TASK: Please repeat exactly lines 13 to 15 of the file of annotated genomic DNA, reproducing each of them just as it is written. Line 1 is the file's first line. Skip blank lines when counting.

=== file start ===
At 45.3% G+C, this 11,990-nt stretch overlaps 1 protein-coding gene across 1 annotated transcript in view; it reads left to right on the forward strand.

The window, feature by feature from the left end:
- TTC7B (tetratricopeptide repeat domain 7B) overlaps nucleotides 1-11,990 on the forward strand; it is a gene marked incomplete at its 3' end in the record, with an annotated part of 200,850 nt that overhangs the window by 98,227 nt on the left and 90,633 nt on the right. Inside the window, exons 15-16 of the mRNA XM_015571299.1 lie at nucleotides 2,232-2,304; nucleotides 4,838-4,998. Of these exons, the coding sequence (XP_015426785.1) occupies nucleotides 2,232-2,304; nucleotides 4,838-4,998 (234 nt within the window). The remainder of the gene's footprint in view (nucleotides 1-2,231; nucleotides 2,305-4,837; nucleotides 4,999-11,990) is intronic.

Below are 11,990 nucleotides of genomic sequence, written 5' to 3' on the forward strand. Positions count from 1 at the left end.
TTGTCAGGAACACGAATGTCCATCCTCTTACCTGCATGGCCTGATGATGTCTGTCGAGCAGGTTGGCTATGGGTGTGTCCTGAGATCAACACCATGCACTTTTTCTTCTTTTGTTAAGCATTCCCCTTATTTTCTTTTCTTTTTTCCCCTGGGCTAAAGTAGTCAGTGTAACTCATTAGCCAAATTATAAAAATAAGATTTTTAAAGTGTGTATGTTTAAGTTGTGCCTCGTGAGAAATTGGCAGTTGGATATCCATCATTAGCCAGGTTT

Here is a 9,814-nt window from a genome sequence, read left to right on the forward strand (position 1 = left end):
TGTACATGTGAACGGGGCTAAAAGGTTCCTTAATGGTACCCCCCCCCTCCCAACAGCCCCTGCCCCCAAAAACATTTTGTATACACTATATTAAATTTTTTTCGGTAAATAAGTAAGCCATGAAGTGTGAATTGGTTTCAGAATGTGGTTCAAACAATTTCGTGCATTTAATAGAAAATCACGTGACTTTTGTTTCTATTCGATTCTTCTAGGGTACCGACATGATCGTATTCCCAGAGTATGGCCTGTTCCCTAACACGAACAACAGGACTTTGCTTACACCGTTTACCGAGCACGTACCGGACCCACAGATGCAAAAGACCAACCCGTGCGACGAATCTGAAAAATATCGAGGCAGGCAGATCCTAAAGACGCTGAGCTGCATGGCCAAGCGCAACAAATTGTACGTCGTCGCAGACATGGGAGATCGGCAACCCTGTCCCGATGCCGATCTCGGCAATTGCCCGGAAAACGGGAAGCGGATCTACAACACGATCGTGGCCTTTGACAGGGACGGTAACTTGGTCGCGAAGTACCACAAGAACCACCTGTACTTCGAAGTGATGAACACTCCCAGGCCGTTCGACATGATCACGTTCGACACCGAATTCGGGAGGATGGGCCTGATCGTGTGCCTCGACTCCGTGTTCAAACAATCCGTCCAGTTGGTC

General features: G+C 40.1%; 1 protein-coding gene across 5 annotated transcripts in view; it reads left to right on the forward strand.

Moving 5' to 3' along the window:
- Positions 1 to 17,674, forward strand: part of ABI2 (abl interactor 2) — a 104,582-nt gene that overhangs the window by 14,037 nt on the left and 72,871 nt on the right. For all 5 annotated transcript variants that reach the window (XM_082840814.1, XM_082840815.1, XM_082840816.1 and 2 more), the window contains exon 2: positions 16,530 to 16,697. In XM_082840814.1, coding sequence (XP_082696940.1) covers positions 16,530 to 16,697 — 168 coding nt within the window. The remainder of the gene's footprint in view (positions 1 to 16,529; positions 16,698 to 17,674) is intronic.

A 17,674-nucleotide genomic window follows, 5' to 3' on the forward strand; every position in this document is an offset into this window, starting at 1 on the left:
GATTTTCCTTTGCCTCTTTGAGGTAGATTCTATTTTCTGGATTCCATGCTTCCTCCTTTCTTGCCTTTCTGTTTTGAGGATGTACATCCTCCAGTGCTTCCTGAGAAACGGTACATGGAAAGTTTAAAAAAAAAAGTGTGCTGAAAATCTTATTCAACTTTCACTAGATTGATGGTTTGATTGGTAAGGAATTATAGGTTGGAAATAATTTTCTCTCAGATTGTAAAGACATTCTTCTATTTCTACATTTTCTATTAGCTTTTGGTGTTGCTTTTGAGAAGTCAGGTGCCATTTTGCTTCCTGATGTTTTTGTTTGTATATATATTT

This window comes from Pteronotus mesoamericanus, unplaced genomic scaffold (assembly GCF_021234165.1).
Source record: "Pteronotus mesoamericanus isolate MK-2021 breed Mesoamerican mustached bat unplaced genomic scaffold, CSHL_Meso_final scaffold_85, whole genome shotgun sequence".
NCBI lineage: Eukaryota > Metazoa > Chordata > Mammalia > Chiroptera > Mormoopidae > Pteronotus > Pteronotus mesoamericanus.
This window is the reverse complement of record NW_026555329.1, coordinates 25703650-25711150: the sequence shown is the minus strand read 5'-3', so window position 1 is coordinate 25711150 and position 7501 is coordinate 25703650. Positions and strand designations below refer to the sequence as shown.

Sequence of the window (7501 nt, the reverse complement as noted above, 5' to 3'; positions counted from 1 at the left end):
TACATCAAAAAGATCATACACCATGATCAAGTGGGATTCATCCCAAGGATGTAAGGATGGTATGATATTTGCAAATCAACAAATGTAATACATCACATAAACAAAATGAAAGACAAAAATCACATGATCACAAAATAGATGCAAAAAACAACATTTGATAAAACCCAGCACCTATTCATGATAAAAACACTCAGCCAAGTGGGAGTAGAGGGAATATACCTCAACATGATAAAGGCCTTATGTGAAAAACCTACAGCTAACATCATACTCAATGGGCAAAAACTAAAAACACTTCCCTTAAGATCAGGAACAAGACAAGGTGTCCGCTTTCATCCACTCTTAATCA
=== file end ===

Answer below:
This window comes from Pteronotus mesoamericanus, unplaced genomic scaffold (assembly GCF_021234165.1).
Source record: "Pteronotus mesoamericanus isolate MK-2021 breed Mesoamerican mustached bat unplaced genomic scaffold, CSHL_Meso_final scaffold_85, whole genome shotgun sequence".
NCBI lineage: Eukaryota > Metazoa > Chordata > Mammalia > Chiroptera > Mormoopidae > Pteronotus > Pteronotus mesoamericanus.